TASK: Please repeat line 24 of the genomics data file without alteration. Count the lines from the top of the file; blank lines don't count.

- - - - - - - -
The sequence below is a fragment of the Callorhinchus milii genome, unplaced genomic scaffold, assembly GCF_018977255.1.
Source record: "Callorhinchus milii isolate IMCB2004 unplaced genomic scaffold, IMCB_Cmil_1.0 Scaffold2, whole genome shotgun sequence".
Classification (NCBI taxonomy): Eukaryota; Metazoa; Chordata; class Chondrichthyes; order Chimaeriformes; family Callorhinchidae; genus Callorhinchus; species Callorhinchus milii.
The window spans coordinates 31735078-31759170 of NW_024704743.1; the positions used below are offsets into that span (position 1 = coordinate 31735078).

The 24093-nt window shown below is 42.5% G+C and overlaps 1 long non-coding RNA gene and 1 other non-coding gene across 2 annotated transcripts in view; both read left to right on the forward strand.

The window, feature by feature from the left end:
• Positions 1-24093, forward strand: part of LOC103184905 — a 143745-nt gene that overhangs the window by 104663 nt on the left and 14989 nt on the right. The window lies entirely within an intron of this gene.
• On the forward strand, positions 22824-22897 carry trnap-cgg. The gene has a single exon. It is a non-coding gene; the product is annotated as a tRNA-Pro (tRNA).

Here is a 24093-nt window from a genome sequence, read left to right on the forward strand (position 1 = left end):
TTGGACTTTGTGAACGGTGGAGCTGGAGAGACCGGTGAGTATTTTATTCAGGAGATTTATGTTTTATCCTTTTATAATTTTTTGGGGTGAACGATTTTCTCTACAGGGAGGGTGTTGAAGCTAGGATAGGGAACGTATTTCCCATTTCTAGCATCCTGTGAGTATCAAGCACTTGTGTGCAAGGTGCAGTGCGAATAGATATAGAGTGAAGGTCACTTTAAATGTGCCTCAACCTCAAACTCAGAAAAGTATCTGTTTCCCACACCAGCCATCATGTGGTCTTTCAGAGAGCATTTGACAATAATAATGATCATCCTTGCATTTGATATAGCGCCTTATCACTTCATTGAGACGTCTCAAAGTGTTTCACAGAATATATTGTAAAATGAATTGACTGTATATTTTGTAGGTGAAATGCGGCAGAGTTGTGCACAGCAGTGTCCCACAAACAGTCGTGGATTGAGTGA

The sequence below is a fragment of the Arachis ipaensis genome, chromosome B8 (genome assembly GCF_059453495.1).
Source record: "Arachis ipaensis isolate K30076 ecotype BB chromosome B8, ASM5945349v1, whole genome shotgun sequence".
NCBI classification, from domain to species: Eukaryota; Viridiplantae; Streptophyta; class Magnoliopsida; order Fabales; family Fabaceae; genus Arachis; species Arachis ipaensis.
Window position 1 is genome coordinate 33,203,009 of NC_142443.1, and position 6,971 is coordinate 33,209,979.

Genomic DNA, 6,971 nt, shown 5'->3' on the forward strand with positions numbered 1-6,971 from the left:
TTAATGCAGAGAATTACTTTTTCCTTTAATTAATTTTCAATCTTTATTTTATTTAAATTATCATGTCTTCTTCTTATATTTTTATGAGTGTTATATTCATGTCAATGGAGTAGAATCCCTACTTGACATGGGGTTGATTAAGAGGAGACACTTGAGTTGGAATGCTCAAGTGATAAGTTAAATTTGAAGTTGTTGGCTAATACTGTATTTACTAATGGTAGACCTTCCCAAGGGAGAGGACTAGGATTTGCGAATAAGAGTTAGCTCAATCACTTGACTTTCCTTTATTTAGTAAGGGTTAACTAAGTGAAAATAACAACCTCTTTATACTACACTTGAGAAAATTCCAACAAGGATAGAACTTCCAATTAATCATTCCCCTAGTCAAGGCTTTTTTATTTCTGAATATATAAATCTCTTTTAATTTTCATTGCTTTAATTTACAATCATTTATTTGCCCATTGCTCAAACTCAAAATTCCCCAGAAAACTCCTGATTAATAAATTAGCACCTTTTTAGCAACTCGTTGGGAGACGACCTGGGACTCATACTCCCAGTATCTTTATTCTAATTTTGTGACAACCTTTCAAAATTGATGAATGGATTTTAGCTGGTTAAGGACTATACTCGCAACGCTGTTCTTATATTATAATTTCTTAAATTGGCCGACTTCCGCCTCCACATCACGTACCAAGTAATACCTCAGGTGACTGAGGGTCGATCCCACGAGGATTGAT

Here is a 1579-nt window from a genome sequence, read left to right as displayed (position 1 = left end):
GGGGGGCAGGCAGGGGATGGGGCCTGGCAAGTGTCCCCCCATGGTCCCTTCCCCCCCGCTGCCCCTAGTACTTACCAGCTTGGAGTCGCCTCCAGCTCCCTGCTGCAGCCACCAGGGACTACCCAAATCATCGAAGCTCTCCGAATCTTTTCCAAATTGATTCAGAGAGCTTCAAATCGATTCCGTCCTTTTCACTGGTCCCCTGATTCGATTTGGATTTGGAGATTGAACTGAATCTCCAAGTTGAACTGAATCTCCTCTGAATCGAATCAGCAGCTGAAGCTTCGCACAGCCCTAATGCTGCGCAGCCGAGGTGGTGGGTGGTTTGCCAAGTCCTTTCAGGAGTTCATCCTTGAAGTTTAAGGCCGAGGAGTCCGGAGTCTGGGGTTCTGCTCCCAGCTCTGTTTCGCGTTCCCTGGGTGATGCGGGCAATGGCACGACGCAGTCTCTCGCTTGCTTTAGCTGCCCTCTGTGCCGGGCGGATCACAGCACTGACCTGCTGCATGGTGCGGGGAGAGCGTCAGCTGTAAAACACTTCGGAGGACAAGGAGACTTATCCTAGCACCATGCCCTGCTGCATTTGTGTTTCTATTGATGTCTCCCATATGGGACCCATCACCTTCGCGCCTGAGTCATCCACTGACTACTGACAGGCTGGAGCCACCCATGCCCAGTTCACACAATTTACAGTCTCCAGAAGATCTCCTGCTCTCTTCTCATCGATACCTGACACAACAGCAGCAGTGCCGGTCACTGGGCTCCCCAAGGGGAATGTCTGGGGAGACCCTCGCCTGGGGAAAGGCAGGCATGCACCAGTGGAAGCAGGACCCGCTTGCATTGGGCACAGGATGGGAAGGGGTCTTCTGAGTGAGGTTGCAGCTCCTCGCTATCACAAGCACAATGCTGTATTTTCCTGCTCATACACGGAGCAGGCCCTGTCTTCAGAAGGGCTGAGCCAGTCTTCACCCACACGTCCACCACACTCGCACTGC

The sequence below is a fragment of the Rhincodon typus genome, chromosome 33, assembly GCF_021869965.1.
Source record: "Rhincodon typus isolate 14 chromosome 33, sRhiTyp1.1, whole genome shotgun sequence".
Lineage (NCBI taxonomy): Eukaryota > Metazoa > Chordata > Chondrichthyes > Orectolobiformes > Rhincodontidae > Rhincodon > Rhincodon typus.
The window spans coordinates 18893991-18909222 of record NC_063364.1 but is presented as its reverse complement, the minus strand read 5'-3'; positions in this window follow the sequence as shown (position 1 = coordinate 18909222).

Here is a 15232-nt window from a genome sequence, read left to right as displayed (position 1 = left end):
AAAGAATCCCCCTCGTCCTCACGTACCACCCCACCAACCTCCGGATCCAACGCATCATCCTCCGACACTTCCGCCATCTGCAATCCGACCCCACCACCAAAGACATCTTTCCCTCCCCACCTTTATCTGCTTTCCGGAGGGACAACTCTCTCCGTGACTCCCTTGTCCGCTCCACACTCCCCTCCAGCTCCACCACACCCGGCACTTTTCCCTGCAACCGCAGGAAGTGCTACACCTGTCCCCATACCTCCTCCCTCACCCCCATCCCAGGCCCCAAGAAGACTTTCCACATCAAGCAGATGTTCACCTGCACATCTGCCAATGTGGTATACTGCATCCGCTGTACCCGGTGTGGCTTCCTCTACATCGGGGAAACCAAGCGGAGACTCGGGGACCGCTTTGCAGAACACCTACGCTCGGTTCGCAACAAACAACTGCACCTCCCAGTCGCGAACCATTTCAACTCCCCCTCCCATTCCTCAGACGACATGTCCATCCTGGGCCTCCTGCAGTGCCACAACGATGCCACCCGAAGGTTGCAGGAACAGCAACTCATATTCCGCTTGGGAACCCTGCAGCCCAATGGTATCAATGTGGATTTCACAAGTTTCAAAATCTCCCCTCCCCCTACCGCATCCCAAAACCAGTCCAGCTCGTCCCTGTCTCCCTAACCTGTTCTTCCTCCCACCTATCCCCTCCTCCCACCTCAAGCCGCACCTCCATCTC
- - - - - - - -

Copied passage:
AAAGAATCCCCCTCGTCCTCACGTACCACCCCACCAACCTCCGGATCCAACGCATCATCCTCCGACACTTCCGCCATCTGCAATCCGACCCCACCACCAAAGACATCTTTCCCTCCCCACCTTTATCTGCTTTCCGGAGGGACAACTCTCTCCGTGACTCCCTTGTCCGCTCCACACTCCCCTCCAGCTCCACCACACCCGGCACTTTTCCCTGCAACCGCAGGAAGTGCTACACCTGTCCCCATACCTCCTCCCTCACCCCCATCCCAGGCCCCAAGAAGACTTTCCACATCAAGCAGATGTTCACCTGCACATCTGCCAATGTGGTATACTGCATCCGCTGTACCCGGTGTGGCTTCCTCTACATCGGGGAAACCAAGCGGAGACTCGGGGACCGCTTTGCAGAACACCTACGCTCGGTTCGCAACAAACAACTGCACCTCCCAGTCGCGAACCATTTCAACTCCCCCTCCCATTCCTCAGACGACATGTCCATCCTGGGCCTCCTGCAGTGCCACAACGATGCCACCCGAAGGTTGCAGGAACAGCAACTCATATTCCGCTTGGGAACCCTGCAGCCCAATGGTATCAATGTGGATTTCACAAGTTTCAAAATCTCCCCTCCCCCTACCGCATCCCAAAACCAGTCCAGCTCGTCCCTGTCTCCCTAACCTGTTCTTCCTCCCACCTATCCCCTCCTCCCACCTCAAGCCGCACCTCCATCTC